Population: 2020 Census
- Chicago: 2,746,388
- Cook County: 5,275,541
- Illinois: 12,812,508
- Location: latitude, 41° 51´ N, longitude, 87° 39´ W
- Area (square miles): 228
- Lake front (miles of shore line): 28
- Altitude (feet above sea level in business district): 595
- Base line of street numbering system: State and Madison
- Highest recorded temperature: 105° F, July 24, 1934
- Lowest recorded temperature: -27° F, January 20, 1985
- Most number of days in a year with temperature at 90° F: 47 days, 1988
- Longest continuous period below freezing (32° F): 43 days, 1976-77
- Most recorded precipitation in a month: 17.1 inches, August 1987
- Most recorded precipitation in a day: 6.86 inches, July 23, 2011
- Most recorded snowfall in a 24-hour period: 23 inches, January 26-27, 1967
- Most recorded snowfall in a season: 89.7 inches, winter 1978-79
When Chicago was incorporated as a city in 1837, a committee composed of Mayor William B. Ogden and Aldermen Josiah Goodhue and Daniel Pearsons was appointed to draft a new seal. The seal is described in the ordinance as "a shield (American) with a sheaf of wheat on its center; a ship in full sail on the right; a sleeping infant on the top; an Indian with bow and arrow on the left; and with the motto ‘Urbs in Horto’ at the bottom of the shield, with the inscription ‘City of Chicago-Incorporated, 4th of March, 1837’ around the outside edge of said seal." Amendments to the ordinance were made in June 1854 and February 1893, the first amendment specifying that "over the shield an infant reposes on a sea-shell," while the latter amplifies this by decreeing a "sleeping infant on top, lying on its back on a shell."
No drawings or reproductions of the original versions of the seal survived, so a new and corrected design and description was provided for by ordinance of March 20, 1905. This is the present seal of the City of Chicago. The shield represents the national spirit of Chicago. The Indian represents the discoverer of the site of Chicago. The ship in full sail is emblematic of the approach of civilization and commerce. The sheaf of wheat is typical of activity and plenty. The infant in the shell is the ancient and classical symbolism of the pearl, and Chicago, situated at the neck of the lake signifies that it shall be "the gem of the lakes." The motto "Urbs in Horto" means "City in a Garden." "March 4, 1837" in the seal is the date of the incorporation of the city.
On June 17, 1966 the City Council adopted Mayor Richard J. Daley's resolution that the chrysanthemum be designated the official flower of the City of Chicago. Mayor Daley proposed the resolution in response to a request by the Committee on Beautification of Chicago.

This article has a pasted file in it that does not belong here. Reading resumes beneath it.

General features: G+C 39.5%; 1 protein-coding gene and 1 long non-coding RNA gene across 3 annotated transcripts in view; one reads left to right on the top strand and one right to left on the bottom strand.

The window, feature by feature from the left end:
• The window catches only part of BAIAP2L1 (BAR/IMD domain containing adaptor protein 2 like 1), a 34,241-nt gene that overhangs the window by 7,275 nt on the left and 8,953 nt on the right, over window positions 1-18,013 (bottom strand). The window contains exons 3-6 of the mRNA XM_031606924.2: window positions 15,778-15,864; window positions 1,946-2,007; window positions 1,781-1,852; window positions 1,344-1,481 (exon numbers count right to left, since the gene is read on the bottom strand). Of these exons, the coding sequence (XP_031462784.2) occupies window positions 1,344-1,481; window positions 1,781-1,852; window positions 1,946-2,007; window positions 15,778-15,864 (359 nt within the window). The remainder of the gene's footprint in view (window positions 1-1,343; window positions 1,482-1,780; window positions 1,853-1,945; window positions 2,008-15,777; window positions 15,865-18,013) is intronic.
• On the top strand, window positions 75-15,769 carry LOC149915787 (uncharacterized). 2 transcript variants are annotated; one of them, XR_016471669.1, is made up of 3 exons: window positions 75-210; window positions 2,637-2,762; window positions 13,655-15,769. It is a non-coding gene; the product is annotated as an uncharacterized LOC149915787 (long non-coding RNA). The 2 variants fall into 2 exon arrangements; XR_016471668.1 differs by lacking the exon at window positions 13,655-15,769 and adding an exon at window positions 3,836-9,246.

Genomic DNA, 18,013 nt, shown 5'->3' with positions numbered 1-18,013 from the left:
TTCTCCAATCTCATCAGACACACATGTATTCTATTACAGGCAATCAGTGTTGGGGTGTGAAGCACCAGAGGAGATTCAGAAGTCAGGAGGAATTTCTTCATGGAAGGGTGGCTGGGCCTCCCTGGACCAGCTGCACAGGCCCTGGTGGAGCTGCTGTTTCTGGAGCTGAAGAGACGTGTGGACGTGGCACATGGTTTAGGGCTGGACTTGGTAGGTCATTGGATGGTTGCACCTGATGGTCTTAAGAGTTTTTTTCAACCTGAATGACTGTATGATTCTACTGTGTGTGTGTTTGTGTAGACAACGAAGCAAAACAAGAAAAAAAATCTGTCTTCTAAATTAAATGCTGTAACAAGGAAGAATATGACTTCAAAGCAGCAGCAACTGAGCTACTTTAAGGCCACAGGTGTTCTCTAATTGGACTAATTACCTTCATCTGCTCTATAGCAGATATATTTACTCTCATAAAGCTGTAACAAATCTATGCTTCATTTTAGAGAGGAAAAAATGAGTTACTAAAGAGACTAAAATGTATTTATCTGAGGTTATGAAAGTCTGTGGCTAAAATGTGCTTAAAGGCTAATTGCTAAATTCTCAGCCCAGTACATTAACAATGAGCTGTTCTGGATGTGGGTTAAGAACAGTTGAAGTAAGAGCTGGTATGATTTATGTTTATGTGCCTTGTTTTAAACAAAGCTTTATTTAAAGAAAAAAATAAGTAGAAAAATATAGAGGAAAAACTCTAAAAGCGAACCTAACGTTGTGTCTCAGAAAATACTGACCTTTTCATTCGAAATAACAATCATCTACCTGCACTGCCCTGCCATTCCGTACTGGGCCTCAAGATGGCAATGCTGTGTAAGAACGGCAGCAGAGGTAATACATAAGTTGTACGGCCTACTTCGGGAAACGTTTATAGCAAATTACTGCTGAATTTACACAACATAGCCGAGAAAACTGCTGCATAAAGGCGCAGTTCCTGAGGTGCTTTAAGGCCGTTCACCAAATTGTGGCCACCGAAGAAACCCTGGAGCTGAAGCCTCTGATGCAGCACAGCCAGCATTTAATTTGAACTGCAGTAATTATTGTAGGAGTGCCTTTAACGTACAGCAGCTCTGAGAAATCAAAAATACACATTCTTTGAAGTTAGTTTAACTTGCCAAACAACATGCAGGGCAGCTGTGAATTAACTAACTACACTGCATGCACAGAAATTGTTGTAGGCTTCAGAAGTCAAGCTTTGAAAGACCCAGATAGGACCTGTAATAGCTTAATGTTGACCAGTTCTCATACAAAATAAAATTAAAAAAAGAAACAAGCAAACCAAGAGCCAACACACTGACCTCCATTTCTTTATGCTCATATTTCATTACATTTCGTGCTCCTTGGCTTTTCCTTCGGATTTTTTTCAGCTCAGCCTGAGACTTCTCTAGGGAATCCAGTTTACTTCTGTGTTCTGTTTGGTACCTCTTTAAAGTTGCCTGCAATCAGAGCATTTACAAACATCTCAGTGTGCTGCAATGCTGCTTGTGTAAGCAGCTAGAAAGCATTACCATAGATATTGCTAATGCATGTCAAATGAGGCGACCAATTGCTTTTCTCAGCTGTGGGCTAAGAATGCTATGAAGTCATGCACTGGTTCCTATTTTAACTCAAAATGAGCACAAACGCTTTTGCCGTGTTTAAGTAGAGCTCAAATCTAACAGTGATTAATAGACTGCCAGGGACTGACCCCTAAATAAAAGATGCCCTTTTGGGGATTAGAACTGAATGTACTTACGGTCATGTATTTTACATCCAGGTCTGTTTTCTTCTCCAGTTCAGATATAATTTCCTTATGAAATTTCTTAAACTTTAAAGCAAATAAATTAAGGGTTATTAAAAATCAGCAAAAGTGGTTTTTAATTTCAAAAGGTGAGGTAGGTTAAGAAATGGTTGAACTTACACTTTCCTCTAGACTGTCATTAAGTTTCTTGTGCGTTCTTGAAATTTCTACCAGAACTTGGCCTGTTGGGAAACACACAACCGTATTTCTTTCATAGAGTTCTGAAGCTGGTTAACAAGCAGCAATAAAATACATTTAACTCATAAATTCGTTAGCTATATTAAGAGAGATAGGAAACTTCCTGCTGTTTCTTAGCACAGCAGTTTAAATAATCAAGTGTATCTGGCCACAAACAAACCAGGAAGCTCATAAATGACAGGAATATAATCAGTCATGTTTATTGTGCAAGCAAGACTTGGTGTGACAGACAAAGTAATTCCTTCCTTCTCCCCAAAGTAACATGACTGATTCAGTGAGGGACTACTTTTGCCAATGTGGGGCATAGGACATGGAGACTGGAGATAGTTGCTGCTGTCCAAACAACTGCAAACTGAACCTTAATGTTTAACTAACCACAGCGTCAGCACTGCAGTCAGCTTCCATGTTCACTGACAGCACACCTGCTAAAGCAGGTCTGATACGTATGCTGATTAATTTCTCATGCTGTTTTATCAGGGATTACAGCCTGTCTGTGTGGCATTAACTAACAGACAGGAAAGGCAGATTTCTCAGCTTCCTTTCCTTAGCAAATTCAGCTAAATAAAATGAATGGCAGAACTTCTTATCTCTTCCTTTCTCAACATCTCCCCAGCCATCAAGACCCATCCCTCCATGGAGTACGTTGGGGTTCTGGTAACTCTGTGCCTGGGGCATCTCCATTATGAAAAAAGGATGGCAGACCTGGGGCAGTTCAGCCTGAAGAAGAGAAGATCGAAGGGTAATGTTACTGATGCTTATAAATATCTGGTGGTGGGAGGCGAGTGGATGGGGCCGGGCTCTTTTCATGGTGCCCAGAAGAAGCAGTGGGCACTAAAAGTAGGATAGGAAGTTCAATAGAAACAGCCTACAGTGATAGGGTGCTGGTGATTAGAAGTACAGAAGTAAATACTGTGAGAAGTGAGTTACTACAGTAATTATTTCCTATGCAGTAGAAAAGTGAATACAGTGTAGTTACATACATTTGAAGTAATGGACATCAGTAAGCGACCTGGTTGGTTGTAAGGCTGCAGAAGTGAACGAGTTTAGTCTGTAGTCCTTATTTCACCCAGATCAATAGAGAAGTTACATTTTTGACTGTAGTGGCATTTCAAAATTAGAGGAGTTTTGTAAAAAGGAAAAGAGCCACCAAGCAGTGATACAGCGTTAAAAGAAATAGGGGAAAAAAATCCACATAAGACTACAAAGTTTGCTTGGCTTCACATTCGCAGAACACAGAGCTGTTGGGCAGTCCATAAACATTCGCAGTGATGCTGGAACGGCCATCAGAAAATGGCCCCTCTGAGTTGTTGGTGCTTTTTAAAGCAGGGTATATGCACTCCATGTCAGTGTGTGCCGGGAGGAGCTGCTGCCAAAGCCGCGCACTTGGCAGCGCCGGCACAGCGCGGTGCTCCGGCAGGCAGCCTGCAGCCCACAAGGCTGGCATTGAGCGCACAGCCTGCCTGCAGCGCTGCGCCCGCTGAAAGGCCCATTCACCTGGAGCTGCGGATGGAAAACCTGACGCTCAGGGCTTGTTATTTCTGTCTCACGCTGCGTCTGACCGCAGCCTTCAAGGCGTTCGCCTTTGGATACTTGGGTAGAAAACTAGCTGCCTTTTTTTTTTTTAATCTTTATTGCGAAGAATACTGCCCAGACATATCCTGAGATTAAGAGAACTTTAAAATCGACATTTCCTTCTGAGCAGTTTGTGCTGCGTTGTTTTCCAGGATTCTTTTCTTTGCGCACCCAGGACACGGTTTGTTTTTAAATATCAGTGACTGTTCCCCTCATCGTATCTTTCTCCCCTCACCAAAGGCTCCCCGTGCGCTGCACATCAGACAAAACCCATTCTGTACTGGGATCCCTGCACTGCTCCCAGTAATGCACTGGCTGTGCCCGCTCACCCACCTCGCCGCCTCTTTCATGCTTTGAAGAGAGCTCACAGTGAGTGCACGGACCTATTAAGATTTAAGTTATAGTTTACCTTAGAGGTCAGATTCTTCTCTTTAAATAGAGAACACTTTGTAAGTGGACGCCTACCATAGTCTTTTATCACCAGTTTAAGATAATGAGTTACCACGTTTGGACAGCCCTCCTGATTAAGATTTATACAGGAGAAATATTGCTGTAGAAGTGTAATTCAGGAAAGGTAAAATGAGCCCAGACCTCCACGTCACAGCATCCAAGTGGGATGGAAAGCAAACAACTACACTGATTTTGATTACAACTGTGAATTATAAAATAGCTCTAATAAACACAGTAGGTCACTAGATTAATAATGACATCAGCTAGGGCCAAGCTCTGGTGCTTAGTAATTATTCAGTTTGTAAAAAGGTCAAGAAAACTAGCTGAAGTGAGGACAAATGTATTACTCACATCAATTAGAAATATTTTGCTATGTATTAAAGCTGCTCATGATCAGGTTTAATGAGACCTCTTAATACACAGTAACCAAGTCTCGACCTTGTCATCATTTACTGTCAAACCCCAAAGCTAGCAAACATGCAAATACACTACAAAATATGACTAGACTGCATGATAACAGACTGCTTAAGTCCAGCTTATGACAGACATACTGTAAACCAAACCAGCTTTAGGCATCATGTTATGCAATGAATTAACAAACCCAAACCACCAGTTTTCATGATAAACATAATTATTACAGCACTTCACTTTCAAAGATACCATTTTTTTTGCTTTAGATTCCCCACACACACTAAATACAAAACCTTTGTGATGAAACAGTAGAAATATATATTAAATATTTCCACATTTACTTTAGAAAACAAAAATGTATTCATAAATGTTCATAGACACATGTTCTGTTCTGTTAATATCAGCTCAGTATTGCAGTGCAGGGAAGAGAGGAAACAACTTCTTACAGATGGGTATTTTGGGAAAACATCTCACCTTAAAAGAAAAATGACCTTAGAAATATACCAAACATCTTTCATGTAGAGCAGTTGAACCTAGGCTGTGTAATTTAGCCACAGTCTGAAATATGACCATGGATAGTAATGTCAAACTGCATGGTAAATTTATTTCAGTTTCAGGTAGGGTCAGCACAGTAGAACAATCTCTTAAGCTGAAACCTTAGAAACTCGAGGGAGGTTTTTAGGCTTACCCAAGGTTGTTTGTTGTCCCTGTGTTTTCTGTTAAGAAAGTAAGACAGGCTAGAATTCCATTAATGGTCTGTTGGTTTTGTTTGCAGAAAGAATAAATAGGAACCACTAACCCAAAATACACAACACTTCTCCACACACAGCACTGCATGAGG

Wallace Rice, a lecturer on heraldry and flag design at the Art Institute of Chicago, designed the original two-star flag that was adopted in 1917. City Council added two more stars, on October 9, 1933 and December 21, 1939.
The top white stripe represents the North side of the city. The center white stripe represents the West side of the city. The bottom white stripe represents the South side of the city.
The top blue stripe represents Lake Michigan and the North Branch of the Chicago River. The bottom blue stripe represents the South Branch of the Chicago River and the Great Canal.
Starting from the flagpole, the four red stars in the middle white stripe represent:
- Fort Dearborn, added in 1939. The points of the star signify the history of Illinois' governing bodies: France, 1693; England, 1693-1763; Virginia, 1763-1778; Northwest Territory, 1778-1798; Indiana Territory, 1798-1802; Illinois statehood, 1818.
- Great Chicago Fire of October 8-10, 1871, on the original flag. The points of the star signify transportation, labor, commerce, finance, populousness and salubrity (health).
- World’s Columbian Exposition of 1893, on the original flag. The points of the star signify religion, education, aesthetics, justice, beneficence and civic spirit.
- Century of Progress Exposition, added in 1933. The points of the star represent significant attributes of the city: world's third largest city (in 1933), Chicago’s motto "Urbs in Horto," the “I will" motto, Great Central Market, Wonder City, Convention City.
The meaning of the points is unofficial, and explanations vary from source to source. The official design is given in the Municipal Code.
The Y symbol, also called the Municipal Device, represents the Chicago River and its two branches. The Y symbol is meant to be used unofficially by citizens, businesses and other organizations to promote pride in the city. Users are free to color and design it however they wish.
The most spectacular designs may be found in the Tiffany mosaics at the Chicago Cultural Center.